I interviewed for one ER job and one ICU job. I chose the ICU job. Although I work for a local community hospital, I went through an awesome residency. They supported me, gave me an awesome preceptor, and told me to take as much time as I wanted. They also agreed to pay for any education classes I wanted to take, such as a Critical Care Course, etc. Although they told me it would probably take me 3 months of orientation, they told me I could take as much time as I wanted. It is an amazing opportunity. Having worked almost a year for them, I have been oriented in ER as well as Tele so I periodically float to both those floors, so it is great experience. Being a small hospital, there is a small number of employees and therefore I have a HUGE opportunity to advance very quickly if I want. I also work beside some nurses who work PD or PT and some FT at other huge hospitals, so now if I wanted to, I could work for a big hospital. Also, because this is a small hospital and our care is limited, my residency was not a really overwhelming experience. I got the basic skills to build on in order to be comfortable without going through sensory overload. BEST OF ALL, the hospital is THREE MILES from my house! No freeways!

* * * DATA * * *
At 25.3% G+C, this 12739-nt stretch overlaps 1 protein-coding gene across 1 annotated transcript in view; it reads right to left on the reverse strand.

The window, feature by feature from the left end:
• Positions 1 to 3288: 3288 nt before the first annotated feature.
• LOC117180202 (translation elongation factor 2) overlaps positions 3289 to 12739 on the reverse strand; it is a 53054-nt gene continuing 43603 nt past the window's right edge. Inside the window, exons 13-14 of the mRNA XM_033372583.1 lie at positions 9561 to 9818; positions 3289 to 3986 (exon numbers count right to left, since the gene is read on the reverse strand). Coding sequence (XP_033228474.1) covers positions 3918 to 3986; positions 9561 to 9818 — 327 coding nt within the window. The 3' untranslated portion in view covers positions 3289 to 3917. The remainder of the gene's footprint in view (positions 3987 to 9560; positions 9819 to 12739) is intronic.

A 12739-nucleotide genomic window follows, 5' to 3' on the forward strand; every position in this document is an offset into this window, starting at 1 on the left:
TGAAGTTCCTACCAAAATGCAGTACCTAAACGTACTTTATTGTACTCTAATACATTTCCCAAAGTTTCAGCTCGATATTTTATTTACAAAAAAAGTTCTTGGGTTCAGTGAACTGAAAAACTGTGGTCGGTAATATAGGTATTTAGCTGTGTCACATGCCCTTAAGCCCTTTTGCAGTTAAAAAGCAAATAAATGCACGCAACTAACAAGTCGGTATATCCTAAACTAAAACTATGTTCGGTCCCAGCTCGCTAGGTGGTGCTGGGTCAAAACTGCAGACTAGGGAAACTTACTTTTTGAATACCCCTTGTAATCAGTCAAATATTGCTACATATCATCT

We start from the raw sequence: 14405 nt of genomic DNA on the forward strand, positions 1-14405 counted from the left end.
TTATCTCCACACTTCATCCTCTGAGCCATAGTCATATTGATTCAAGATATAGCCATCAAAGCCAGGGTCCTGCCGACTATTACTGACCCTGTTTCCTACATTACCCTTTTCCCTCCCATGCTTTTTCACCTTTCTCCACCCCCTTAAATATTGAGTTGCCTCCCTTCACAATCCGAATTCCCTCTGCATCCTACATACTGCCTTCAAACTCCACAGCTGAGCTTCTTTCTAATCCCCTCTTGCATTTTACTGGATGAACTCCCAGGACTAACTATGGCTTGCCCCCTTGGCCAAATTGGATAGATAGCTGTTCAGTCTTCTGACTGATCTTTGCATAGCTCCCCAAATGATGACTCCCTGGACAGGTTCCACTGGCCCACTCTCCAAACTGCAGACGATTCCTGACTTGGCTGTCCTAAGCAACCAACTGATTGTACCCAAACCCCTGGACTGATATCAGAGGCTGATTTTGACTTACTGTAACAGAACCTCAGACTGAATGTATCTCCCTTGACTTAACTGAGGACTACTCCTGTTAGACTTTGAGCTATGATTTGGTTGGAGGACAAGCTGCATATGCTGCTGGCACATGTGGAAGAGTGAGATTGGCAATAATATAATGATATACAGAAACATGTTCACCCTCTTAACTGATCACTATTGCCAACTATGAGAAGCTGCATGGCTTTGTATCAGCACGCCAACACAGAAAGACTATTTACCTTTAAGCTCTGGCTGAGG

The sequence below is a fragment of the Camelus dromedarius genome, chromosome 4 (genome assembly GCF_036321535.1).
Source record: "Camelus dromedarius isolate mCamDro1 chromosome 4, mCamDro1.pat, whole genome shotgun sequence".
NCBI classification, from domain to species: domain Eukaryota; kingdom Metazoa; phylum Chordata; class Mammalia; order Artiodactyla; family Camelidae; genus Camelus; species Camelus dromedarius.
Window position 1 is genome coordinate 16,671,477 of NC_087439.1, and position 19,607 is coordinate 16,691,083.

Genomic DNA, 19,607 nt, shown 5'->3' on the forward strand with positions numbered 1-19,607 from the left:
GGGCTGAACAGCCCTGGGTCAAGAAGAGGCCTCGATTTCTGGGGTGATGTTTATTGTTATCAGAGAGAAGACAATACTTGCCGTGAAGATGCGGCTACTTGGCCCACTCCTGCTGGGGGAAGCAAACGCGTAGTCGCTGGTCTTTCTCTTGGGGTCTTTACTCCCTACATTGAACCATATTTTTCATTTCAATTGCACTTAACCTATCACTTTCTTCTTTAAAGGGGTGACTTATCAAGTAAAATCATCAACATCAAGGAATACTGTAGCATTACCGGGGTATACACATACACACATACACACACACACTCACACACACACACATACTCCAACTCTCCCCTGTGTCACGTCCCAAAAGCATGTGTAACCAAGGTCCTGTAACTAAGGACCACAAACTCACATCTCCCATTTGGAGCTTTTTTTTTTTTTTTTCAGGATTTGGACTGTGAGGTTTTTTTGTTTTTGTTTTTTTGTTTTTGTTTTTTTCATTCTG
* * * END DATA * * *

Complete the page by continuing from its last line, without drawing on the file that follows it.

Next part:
My particular hospital has hired numerous new grads in different areas in the hospital, though they don't advertise a formal new grad program. Many community hospitals operate this way.

    KNOWING WHAT I KNOW NOW, HERE IS WHAT I'D RECOMMEND:

    1) Join your local AACN, ENA, or other specialty area, and ATTEND A CHAPTER MEETING. You WILL meet people